Unlimited Cellular Voice

by Colin Berkshire

Colin here.

What is happening to your voice traffic?

I recently was talking with a telcom guy and asked what the trend was for voice traffic. I suspected  our data traffic was declining, but how much?

Getting at these numbers isn’t as easy as it used to be. We no longer bill internally for long distance, so we don’t have the interdepartmental telcom billing program to give us usage reports. (We used to be able to see usage by department, building, region, etc. But now that it isn’t billed we don’t get that stuff.)

After almost two weeks the telcom guy got back to me. He had gotten somebody in the IT department to randomly sniff packets at the gateway and he took random samples to determine how much was voice and VOIP and how much was other data. I’m not a traffic sniffer expert, but I get the concept that through what they called “stateful packet inspection” they can determine what is going through the gateway. I’m not sure if it gets all the voice enabled messaging apps.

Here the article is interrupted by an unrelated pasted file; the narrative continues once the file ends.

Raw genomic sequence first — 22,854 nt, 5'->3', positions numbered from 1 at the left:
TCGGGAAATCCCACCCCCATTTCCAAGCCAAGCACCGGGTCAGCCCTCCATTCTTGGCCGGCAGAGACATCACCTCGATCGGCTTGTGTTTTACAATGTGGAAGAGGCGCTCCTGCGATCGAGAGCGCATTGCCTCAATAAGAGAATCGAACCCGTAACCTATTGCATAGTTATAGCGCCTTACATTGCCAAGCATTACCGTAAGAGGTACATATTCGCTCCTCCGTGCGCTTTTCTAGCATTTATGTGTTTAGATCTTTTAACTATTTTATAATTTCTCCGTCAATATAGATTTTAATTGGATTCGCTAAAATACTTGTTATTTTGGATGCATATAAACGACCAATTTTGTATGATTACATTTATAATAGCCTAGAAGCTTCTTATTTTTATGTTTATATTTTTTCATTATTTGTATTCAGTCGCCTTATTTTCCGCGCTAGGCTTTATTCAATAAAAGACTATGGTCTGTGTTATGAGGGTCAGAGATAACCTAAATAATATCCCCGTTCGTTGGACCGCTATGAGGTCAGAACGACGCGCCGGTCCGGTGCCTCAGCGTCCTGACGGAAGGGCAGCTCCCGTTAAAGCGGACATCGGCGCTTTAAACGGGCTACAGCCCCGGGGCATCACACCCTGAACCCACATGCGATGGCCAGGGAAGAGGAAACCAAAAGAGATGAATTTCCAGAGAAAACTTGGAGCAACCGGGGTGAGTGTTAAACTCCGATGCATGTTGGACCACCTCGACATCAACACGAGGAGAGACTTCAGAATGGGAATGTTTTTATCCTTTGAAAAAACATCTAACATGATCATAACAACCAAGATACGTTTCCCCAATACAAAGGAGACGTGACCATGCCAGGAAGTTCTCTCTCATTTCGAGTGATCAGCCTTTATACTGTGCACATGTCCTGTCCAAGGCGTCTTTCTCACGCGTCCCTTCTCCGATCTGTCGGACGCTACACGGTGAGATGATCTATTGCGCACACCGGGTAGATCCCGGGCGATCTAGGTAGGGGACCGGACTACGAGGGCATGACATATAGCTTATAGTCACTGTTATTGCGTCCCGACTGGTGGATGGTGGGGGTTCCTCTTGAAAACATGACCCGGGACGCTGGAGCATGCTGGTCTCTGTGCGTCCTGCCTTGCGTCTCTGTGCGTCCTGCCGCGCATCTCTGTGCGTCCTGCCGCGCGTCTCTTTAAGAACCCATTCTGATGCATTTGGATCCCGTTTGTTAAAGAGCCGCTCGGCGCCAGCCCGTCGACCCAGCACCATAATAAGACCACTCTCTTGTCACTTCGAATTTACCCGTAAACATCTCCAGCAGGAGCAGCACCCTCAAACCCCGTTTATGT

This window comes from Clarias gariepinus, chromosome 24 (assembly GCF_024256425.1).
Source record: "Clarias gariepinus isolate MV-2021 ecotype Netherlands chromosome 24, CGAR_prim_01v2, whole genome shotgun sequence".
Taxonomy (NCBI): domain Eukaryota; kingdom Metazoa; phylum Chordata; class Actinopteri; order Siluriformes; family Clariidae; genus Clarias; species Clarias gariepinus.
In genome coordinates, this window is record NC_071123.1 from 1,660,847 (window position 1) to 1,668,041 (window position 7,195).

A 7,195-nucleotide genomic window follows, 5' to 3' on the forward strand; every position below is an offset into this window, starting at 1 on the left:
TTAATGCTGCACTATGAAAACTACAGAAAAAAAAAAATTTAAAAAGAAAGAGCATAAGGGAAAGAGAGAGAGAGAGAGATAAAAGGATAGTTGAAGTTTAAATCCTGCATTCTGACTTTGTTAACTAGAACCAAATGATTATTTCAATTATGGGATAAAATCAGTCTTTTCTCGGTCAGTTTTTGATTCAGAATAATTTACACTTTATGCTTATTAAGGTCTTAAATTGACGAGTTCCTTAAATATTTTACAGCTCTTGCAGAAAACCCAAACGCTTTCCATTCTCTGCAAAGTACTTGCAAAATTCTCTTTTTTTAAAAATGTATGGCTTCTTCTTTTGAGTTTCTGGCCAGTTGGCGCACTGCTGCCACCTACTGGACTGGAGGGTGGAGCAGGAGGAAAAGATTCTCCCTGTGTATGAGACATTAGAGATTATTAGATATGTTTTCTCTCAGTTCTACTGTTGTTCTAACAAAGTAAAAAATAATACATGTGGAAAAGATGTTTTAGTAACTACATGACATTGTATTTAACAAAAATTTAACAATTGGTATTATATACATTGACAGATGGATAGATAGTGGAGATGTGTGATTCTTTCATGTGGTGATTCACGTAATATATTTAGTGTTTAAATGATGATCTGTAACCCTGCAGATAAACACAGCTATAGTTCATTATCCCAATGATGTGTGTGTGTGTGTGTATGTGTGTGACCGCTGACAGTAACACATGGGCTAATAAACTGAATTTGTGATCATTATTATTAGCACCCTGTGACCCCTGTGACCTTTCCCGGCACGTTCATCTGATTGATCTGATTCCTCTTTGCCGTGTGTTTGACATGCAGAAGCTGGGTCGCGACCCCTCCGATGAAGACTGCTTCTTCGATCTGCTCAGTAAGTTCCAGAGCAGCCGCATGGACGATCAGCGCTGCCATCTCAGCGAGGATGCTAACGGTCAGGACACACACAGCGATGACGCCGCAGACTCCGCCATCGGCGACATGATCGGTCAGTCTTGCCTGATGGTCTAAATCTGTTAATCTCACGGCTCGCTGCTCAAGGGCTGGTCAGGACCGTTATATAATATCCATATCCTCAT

I’m always one to want numbers to be “sanity checked” and when the stats came in they knew they had better check things because the numbers looked funny. The very simple answer was that our voice traffic was way, way down. The total number of calls, the total CCS per station, our monthly billings, the number of minutes of toll-free that we are charged…all of it is way down.

It is very difficult with the level of reporting that our company has to compare traffic this year with 5 or 10 years ago. In part, it is measured differently, in part we have moved a lot of functions around between facilities and countries, and in part we don’t have a lot of the old historical records.

But an educated guess seems to be that our voice traffic seems to be down about 25% to 40% from what it was five years ago. Our headcount isn’t much different. So that would lead me to believe we’re talking less on the phone than we used to.

We don’t have great stats on this one. So I would love to hear what measurements and experiences others are seeing in their organizations. Is this a general trend of voice traffic being in decline?

I guess it makes sense that it would be in decline when the cell phone companies are offering flat-rate unlimited calling packages so willingly. There’s lots of ways to get free voice, and that’s probably the right tactic when consumption is declining.